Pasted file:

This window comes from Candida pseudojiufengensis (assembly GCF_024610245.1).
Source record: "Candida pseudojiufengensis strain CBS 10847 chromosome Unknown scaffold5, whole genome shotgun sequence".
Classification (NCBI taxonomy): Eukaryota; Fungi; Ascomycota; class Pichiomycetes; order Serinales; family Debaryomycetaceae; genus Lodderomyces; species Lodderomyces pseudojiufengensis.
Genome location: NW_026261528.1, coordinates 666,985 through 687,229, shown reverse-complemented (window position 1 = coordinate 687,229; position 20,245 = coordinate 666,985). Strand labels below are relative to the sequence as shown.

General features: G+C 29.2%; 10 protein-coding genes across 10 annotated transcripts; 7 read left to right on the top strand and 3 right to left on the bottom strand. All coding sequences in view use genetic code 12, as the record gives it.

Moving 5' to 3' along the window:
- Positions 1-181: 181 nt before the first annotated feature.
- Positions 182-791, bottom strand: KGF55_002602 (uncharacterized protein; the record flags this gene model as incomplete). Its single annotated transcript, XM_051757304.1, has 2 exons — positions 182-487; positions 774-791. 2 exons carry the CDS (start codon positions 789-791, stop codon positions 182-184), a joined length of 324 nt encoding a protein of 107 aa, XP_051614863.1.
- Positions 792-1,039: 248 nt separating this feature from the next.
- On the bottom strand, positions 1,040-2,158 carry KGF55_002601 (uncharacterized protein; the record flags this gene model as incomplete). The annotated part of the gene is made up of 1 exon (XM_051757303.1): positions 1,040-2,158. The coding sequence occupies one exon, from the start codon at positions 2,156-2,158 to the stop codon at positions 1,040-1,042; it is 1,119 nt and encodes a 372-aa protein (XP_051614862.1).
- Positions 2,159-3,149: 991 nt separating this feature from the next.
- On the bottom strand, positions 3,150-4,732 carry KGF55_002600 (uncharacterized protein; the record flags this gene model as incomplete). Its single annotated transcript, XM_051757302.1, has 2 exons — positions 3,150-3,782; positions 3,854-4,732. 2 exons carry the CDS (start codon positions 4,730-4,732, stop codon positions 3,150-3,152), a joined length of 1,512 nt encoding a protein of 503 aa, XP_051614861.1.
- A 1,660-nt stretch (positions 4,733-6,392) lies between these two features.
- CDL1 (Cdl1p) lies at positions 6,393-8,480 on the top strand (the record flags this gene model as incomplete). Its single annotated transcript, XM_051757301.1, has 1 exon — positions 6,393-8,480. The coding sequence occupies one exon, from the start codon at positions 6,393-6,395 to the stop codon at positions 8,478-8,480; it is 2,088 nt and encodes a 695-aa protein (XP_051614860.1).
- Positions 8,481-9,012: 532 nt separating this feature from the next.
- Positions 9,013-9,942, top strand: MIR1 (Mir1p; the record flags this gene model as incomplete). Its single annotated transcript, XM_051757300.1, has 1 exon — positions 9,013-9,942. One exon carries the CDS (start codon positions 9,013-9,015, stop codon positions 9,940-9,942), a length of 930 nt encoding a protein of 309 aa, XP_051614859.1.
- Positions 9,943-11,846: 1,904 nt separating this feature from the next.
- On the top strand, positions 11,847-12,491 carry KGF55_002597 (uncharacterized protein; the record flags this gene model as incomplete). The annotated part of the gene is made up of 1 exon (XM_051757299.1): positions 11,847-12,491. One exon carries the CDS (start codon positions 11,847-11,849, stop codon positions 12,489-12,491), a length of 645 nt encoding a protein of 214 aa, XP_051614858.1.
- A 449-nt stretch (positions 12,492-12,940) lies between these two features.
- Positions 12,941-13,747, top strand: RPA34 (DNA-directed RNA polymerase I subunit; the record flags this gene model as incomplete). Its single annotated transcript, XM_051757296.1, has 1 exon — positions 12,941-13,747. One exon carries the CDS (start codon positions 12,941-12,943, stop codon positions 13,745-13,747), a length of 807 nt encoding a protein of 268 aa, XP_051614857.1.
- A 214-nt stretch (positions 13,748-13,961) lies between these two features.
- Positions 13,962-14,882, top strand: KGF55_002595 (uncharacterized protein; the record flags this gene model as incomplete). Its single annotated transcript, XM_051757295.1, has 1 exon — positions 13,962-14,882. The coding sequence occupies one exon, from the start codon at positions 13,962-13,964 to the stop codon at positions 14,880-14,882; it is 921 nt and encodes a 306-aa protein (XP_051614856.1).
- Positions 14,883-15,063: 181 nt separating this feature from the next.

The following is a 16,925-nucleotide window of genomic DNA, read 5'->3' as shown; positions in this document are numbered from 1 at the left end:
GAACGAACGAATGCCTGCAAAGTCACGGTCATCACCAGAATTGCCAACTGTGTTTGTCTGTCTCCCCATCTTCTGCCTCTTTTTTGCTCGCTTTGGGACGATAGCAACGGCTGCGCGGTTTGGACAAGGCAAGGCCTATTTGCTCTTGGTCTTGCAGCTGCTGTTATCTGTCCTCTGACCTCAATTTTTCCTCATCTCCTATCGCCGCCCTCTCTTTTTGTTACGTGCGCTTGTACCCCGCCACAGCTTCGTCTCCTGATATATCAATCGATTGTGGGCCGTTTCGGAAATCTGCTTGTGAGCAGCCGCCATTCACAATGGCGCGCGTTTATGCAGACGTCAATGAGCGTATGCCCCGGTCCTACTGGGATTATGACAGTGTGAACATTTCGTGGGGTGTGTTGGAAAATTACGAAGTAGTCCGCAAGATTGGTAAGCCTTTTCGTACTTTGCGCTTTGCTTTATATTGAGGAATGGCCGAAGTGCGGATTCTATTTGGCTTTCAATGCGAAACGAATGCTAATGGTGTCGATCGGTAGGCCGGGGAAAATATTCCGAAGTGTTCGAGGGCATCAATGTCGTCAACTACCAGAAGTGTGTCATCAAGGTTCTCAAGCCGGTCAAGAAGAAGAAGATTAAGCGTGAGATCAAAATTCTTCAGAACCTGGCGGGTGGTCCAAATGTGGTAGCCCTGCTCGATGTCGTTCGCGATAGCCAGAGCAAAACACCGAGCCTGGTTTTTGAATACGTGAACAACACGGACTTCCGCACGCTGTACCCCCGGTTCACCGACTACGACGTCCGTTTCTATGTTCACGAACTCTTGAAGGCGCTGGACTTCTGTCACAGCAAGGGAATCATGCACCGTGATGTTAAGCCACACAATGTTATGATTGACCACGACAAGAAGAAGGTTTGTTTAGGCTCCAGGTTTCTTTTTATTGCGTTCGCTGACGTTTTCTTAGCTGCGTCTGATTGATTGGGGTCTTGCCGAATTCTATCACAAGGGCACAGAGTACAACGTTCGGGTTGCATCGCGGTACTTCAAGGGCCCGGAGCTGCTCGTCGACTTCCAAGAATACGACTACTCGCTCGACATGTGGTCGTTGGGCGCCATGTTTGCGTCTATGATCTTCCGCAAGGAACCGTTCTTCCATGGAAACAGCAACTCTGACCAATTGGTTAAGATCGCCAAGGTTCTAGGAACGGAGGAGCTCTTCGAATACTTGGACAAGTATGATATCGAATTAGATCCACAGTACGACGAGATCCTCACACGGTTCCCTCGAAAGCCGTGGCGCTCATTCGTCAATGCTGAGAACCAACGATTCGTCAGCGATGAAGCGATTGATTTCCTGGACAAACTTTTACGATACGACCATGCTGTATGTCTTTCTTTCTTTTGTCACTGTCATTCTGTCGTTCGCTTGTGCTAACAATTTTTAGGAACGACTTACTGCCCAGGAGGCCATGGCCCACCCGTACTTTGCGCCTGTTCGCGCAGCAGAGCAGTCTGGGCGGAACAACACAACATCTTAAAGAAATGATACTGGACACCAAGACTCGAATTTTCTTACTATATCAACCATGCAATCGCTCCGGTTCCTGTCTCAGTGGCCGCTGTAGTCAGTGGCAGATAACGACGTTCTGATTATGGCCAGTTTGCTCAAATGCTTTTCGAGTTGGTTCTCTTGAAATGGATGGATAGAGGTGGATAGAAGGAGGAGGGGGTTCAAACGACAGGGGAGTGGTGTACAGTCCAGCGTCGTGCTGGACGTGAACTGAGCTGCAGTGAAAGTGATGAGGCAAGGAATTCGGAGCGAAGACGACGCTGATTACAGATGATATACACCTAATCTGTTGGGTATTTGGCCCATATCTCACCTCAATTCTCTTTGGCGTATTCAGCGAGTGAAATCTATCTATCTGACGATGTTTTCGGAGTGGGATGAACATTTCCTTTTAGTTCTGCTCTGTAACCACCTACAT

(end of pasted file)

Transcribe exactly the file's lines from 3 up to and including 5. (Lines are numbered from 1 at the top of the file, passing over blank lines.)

Classification (NCBI taxonomy): Eukaryota; Fungi; Ascomycota; class Pichiomycetes; order Serinales; family Debaryomycetaceae; genus Lodderomyces; species Lodderomyces pseudojiufengensis.
Genome location: NW_026261528.1, coordinates 666,985 through 687,229, shown reverse-complemented (window position 1 = coordinate 687,229; position 20,245 = coordinate 666,985). Strand labels below are relative to the sequence as shown.

General features: G+C 29.2%; 10 protein-coding genes across 10 annotated transcripts; 7 read left to right on the top strand and 3 right to left on the bottom strand. All coding sequences in view use genetic code 12, as the record gives it.